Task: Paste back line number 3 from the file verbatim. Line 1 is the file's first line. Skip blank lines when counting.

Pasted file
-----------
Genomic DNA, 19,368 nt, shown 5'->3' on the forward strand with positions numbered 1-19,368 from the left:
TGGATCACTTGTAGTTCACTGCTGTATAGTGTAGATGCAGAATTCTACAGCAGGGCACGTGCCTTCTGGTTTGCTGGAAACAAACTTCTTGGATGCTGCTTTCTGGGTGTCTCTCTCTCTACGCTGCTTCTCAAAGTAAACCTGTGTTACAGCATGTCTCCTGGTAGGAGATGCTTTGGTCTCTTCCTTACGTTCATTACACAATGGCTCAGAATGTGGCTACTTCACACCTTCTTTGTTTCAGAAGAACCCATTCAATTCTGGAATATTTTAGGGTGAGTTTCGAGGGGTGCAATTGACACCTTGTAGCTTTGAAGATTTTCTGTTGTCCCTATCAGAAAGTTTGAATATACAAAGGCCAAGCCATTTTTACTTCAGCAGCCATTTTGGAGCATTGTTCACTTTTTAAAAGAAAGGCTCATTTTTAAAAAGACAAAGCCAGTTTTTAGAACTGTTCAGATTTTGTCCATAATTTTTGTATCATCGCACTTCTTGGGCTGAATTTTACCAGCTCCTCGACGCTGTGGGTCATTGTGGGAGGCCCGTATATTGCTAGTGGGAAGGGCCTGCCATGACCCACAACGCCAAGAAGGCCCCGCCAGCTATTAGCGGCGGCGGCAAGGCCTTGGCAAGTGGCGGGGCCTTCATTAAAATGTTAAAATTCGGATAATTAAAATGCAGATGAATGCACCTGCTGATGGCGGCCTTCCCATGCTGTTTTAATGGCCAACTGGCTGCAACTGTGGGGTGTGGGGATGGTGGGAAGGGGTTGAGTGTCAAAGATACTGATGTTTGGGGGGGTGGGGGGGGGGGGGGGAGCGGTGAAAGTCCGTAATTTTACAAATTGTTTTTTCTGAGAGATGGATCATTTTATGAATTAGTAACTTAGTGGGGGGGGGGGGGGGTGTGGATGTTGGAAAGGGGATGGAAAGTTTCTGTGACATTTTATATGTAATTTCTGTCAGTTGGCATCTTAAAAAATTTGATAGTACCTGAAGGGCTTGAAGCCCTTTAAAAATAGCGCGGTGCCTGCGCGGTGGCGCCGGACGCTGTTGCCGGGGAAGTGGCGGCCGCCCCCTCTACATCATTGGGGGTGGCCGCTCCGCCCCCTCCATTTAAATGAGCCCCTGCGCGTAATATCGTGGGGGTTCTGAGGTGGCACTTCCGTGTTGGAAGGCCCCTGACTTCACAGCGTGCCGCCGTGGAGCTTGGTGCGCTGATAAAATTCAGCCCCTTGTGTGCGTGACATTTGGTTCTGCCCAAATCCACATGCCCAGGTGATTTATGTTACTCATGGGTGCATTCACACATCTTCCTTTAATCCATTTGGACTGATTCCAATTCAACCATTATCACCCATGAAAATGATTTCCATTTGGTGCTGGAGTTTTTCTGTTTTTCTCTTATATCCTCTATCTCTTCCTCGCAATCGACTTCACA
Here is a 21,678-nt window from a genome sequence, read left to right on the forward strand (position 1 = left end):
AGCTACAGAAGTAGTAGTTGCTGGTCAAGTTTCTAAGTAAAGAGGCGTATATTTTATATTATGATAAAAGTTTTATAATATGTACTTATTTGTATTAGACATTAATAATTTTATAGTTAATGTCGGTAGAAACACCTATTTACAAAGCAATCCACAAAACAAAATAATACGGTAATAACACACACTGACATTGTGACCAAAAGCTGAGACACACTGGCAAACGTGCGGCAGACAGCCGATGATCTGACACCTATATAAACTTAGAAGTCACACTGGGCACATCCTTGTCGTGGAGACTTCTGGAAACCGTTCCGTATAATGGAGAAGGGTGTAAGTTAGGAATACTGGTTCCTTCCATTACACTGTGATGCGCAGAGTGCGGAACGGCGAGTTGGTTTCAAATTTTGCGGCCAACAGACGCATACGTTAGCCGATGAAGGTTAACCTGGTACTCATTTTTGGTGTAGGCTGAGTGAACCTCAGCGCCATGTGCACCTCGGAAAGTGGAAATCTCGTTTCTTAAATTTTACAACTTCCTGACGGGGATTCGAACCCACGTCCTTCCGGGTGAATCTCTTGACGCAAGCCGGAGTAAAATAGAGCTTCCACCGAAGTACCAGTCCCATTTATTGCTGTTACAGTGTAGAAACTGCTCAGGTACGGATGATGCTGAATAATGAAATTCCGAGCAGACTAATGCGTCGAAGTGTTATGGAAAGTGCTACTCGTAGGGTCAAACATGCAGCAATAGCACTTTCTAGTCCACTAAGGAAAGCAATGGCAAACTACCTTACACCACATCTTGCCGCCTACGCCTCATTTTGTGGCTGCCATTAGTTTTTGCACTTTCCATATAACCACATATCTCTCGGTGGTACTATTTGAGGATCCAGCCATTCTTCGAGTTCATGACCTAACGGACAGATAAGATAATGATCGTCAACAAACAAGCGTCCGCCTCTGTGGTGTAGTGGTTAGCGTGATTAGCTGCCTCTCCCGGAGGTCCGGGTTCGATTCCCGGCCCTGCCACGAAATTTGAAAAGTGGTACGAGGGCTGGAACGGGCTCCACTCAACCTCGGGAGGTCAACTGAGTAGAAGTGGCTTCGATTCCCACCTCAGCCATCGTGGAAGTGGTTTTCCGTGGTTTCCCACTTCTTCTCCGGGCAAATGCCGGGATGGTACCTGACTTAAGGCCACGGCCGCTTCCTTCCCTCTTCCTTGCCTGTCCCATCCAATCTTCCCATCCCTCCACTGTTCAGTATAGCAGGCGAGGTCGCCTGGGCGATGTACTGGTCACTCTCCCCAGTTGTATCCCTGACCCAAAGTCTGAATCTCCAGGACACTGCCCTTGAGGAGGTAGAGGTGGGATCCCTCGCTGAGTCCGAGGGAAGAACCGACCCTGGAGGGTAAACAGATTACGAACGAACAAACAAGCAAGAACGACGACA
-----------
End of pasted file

Here is a 21,678-nt window from a genome sequence, read left to right on the forward strand (position 1 = left end):